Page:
Page 2012 - Week 07 - Wednesday, 15 May 2013

Next page . . . . Previous page . . . . Speeches . . . . Contents . . . . Debates(HTML) . . . . PDF . . . . Video

(e) six monthly review and report on actions taken and progress made in relation to the Getting Home Safely report.”.

MS BERRY (Ginninderra) (12.00): I rise to support Mr Gentleman’s motion today on the important matter of workplace safety in the ACT. As I have said previously in this Assembly, workplace safety is the backbone of any progressive set of workplace laws. For more than 10 years now the ACT government has been committed to constantly improving the safety and workers compensation laws of our city.

Even though the ACT is limited by federal legislation about what we can do to protect our working people, we are always striving to improve safety in our workplaces, whether it is our public servants, cleaners, carers, tradies or our construction workers, where there have been far too many injuries and deaths on construction sites.

I want to talk on a range of themes during my speech this morning. I will touch on some of the recommendations from the Getting home safely report, and I will talk about the need for continued dialogue between workers through their union, employers through their associations and government. The getting them home safely report was an inquiry into workplace health and safety laws in the ACT’s construction industry. The committee was established to look into the industry after three workers died on construction sites in the ACT over the last year and a half. The report made a number of significant recommendations that I believe are relevant for all industries across the ACT, especially those that require workers to work in potentially dangerous or labour-intensive sectors. I commend the government for establishing the industrial magistrates court this year, and I look forward to seeing the full implementation of all the recommendations in the report as soon as possible.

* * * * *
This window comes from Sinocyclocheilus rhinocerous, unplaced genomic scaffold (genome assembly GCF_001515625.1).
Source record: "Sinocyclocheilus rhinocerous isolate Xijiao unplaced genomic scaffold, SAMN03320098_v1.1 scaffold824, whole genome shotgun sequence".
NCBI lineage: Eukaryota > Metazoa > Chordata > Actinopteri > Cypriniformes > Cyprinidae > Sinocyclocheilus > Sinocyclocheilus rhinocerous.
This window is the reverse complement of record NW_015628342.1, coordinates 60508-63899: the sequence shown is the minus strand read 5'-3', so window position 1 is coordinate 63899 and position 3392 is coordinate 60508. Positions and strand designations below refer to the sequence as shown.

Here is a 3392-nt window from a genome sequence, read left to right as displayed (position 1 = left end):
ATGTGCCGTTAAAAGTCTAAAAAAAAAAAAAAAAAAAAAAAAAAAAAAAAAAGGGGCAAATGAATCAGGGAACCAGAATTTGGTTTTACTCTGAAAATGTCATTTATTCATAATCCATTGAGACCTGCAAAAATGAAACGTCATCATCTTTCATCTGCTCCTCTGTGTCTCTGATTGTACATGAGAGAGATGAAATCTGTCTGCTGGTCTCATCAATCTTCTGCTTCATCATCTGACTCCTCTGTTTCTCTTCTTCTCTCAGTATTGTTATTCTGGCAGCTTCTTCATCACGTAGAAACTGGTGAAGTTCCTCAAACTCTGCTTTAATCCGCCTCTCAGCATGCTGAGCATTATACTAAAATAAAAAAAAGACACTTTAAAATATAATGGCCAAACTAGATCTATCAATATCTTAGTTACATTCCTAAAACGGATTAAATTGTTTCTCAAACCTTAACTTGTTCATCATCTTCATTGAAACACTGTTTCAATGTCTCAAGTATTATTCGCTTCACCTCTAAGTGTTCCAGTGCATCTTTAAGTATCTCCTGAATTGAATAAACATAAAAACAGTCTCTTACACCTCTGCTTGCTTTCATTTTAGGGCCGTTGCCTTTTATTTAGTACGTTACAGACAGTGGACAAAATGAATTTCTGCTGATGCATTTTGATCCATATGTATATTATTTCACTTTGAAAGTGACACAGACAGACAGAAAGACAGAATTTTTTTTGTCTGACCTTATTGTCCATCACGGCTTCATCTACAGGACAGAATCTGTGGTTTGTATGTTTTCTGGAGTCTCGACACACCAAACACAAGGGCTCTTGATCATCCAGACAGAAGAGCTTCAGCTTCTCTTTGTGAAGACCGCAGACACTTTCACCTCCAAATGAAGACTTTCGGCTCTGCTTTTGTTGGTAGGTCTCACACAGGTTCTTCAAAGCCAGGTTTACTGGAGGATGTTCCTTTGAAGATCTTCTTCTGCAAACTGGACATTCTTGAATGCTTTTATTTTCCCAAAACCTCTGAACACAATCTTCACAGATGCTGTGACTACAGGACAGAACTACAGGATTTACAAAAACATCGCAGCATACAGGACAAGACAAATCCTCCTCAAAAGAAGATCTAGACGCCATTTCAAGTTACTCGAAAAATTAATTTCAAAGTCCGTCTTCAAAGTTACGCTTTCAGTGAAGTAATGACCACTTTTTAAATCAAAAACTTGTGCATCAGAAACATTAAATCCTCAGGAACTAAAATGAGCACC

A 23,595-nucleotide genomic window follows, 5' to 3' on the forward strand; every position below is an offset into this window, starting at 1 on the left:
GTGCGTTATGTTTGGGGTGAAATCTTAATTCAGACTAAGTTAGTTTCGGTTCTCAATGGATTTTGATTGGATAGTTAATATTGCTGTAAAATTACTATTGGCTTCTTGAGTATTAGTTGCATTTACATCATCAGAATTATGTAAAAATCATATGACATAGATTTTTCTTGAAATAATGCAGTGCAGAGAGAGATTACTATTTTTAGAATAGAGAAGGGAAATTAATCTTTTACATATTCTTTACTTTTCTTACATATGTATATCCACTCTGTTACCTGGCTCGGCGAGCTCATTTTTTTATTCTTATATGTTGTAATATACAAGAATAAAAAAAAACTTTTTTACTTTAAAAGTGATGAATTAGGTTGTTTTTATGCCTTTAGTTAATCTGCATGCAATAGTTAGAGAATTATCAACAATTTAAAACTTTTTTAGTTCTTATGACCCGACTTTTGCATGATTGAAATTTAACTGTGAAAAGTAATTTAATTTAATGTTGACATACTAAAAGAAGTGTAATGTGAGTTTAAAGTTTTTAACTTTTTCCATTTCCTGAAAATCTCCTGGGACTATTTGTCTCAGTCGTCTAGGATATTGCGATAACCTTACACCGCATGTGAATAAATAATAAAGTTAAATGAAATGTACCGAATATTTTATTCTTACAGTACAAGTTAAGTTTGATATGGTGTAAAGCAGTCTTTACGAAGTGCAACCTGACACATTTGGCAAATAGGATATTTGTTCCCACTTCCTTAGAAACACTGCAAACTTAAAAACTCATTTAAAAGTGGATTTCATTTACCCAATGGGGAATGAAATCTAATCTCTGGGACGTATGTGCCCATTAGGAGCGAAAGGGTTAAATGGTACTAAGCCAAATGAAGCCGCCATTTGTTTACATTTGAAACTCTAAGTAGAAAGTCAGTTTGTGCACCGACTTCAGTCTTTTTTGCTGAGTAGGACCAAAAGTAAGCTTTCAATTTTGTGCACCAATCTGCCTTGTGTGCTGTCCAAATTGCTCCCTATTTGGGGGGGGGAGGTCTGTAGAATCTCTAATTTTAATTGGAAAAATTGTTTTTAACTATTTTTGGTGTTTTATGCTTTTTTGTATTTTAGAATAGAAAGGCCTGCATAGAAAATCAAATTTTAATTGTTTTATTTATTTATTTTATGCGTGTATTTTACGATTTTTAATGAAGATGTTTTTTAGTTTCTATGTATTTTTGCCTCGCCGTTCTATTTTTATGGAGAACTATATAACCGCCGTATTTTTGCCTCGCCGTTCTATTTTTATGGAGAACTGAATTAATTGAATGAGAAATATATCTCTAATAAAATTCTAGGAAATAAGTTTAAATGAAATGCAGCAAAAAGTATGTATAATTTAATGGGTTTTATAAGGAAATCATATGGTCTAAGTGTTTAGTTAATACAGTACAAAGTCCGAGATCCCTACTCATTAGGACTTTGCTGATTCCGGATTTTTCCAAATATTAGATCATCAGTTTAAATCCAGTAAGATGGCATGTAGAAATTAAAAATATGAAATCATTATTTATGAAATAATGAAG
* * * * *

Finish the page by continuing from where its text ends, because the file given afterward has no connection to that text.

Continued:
One of the key findings from the report was the need to change the culture on construction sites to bring a greater focus on the importance of safety to our workplaces. It was great to see the government recently launch the speak up about safety campaign, a campaign that encourages workers to talk openly about safety at work and to encourage their colleagues and work mates to speak up as well.

It is so important for members in this community and this city to know that they have the right to speak up about safety at work. In my previous role at United Voice I saw many workers, especially those from migrant backgrounds, who were too afraid to say something if they thought their safety was being compromised. But it is not just the workers who have the responsibility to make safety at work the number one priority. As Mr Corbell talked about earlier, employers and their peak organisations also have tremendous responsibility to ensure that the workplaces they expect their workers to work in are safe and that they are not exposed to dangerous practices or conditions.

Kay Catanzariti, the mother of young builder Ben, who died in a workplace accident on 21 July 2012, pleaded in the Canberra Times in September of last year for the industry and the government to listen. She said:

My son's death should not have happened. This kind of tragedy should never happen in today's modern society, but it did. Please just stop and think, lives are irreplaceable, they can never be restored, buildings go up and down every day, money comes and goes.

Next page . . . . Previous page . . . . Speeches . . . . Contents . . . . Debates(HTML) . . . . PDF . . . . Video